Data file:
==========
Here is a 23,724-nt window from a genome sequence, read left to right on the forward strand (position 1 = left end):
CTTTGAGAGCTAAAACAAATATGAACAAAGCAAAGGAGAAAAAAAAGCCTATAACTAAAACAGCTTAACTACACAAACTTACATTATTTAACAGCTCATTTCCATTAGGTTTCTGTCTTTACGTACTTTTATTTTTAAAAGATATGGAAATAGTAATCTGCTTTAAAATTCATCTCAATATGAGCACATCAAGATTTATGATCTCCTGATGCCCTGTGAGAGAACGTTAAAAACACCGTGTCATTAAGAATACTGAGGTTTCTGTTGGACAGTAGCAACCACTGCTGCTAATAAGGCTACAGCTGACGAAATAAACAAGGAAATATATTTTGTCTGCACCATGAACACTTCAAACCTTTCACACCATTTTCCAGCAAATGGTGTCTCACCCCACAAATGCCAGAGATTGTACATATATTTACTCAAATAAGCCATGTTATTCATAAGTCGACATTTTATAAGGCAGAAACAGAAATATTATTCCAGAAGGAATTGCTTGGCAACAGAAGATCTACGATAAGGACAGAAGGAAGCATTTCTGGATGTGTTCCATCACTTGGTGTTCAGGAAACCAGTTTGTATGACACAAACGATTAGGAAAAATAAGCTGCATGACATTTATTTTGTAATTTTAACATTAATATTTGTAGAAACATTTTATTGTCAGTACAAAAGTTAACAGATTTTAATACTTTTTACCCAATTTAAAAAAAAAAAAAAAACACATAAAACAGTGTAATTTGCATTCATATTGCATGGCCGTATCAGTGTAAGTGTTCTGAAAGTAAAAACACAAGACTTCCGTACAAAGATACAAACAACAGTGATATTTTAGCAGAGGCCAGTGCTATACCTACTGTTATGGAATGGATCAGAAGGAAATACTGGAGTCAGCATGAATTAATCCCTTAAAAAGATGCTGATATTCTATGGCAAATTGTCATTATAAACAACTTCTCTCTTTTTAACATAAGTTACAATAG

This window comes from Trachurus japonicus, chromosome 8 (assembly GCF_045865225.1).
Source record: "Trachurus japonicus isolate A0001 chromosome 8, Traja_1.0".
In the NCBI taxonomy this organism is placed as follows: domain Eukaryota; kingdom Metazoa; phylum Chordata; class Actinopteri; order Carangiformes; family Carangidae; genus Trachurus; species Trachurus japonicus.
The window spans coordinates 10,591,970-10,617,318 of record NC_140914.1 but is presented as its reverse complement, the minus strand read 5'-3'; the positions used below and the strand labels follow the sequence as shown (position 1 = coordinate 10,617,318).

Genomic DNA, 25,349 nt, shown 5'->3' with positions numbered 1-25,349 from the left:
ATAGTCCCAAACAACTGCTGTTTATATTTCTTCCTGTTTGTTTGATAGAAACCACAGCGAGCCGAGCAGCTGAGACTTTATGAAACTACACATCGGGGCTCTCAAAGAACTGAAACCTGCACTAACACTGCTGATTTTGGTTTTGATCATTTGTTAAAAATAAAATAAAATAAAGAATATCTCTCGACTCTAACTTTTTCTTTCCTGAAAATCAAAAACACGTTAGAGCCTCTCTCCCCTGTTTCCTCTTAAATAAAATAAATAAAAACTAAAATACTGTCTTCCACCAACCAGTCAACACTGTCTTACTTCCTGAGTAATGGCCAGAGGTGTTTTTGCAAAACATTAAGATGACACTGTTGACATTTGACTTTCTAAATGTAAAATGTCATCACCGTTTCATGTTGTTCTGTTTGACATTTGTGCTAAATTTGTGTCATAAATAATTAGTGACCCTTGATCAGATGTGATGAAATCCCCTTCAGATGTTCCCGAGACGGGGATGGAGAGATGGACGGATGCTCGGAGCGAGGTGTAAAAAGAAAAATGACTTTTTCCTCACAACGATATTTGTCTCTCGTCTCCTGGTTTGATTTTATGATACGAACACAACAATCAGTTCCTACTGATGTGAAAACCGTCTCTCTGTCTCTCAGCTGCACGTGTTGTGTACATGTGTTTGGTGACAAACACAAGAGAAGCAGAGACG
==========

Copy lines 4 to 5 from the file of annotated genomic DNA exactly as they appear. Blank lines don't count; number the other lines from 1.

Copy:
Source record: "Trachurus japonicus isolate A0001 chromosome 8, Traja_1.0".
In the NCBI taxonomy this organism is placed as follows: domain Eukaryota; kingdom Metazoa; phylum Chordata; class Actinopteri; order Carangiformes; family Carangidae; genus Trachurus; species Trachurus japonicus.